Bartholomew County’s only recipient of the Hoosier Grandchildren Award, this spring wants to continue its family farm of 116 years as an agricultural operation well into the future.
“The bottom line is that more real estate is being drained by subdivisions and commercial developments,” said Centenary award-winner Donna Calvin Browne. “And when you develop a farm, it never goes back to agriculture.”
But with the third-generation family turning 84 this month and no heirs in sight, the retired dean of schools at East Columbus High School admits he’s not sure how to get what he wants.
This account of the family and the farm is from interviews with Brown, as well as articles in the Evening Republican, the predecessor to The Republic.
The founder of the 100 acre farm at 10712 East County Road 50N was Donna’s grandfather, Frank Tooley (born June 4, 1876). He married Nellie Mae Morledge on Feb. 23. 1896. Six years after their marriage, their first child, Grace Tooley, was born on Oct. 17, 1902.
The establishment of the stable took place on August 13, 1907. Frank Tooley had previously purchased the property known as the Francis T. Crump estate of Elisha Davis. The price was $75 an acre, with a total value of $10,125.
While attending church, Grace Tooley met and became engaged to Greenwood native Sam Calvin, who was born on November 3, 1900.
Sam Calvin postponed the wedding for years due to financial reasons, but finally changed his mind and married Grace Tooley on March 20, 1929. Sam Calvin’s worst financial fears came when the stock market collapsed seven months after the wedding and the Great Depression hit.
In 1930, Grace gave birth to the son Sam had longed for, but the boy was tragically miscarried, Browne said. In addition to the sadness and loss of the baby, Grace later had to contend with the death of her mother. Nellie Mae Tooley died at the age of 61 in 1936.
With the country in economic chaos, Sam Grace said he could not provide another mouth to feed and held on to that position for most of the 1930s. But with the Great Depression coming to an end, Grace Calvin gave birth to a healthy baby girl, Donna, on April 12, 1939.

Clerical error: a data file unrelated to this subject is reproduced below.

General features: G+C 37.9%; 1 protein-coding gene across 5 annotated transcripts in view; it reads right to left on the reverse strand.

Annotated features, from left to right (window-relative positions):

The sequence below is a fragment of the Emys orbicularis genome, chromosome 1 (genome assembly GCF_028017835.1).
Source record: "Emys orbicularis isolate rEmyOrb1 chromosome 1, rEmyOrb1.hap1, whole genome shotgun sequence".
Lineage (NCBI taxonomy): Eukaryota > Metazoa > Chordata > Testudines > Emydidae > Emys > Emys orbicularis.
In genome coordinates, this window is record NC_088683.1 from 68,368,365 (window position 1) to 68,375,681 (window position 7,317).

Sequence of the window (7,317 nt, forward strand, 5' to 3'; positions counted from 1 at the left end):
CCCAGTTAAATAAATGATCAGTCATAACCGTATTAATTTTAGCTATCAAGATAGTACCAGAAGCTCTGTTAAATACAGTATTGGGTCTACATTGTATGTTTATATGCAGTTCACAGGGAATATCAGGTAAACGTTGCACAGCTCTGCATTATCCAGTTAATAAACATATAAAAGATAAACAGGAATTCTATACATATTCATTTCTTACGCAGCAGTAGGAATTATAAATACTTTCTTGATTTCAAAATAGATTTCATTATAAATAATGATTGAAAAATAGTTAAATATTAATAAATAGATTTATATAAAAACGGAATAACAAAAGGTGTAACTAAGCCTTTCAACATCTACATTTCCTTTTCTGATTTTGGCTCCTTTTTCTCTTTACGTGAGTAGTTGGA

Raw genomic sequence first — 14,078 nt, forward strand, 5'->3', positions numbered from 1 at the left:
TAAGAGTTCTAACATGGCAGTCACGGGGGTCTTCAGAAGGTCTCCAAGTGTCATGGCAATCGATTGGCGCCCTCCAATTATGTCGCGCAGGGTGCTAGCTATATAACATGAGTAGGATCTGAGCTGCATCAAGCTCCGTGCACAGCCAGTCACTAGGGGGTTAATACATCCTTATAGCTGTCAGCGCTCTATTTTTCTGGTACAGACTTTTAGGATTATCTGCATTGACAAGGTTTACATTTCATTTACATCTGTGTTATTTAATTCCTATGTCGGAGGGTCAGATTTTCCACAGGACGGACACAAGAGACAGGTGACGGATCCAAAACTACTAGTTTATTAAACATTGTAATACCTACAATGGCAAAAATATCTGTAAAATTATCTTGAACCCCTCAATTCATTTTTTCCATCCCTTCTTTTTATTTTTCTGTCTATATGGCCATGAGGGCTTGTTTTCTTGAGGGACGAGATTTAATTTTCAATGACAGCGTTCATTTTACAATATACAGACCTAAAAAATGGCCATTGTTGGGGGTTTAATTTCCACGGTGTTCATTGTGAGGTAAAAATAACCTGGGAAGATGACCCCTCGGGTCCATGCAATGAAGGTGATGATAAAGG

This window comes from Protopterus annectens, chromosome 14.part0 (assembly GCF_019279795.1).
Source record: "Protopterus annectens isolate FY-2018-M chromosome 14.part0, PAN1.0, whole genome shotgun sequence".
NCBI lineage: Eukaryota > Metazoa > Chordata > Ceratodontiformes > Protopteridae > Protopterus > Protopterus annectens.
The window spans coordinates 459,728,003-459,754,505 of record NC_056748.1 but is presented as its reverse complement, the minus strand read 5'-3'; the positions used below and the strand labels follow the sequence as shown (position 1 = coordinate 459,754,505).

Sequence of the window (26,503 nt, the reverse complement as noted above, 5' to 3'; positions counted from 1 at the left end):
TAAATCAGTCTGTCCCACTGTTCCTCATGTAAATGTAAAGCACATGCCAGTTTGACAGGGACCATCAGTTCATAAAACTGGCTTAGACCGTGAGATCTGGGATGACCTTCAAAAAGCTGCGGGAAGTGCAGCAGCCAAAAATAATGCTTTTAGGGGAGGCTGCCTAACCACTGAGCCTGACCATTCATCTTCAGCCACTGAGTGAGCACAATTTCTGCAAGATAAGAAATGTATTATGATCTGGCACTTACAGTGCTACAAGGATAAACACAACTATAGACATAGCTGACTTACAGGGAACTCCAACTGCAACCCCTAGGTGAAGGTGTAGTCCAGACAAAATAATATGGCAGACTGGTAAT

About the same time Calvin bought the farm. Both the Tooley and Calvin families lived in the farmhouse built in 1868. While the interior of the 1,920-square-foot house has been remodeled several times, the house has never been expanded, Browne said.
The family raised hogs for fattening, as well as about 40 cows, Browne said, on a dairy farm. He also added corn, soybeans and wheat, as well as straw and medicine for livestock.
At first, the family used a planter to plow two rows of corn for two horses named Dick and Jane, Browne recalls. Finally, Sam Calvin was able to purchase a small Ford tractor.
There were no conveniences in the house built in 1868. At first, the only sources of heat were the kitchen and the coal stove, Browne said.
Finally, my father dug a cellar under the house and put it in the fireplace, he remembers. “But we didn’t have electricity for many years. In my grade school I had to make do with a kerosene lamp.
There was also no running water for several decades leaving the family with no choice but to use the toilets. But the system used the mill to make the water more suitable, Browne said.
Since her parents had no other children, Grace and Donna became farmers and worked under Sam’s guidance. All three ended up dirty and hot at the end of the day, so the family had to fill up the tank in the morning and hope the water temperature would be bearable by the end of the day, Browne said. He added that he was always allowed to take a bath first, then his mother and father.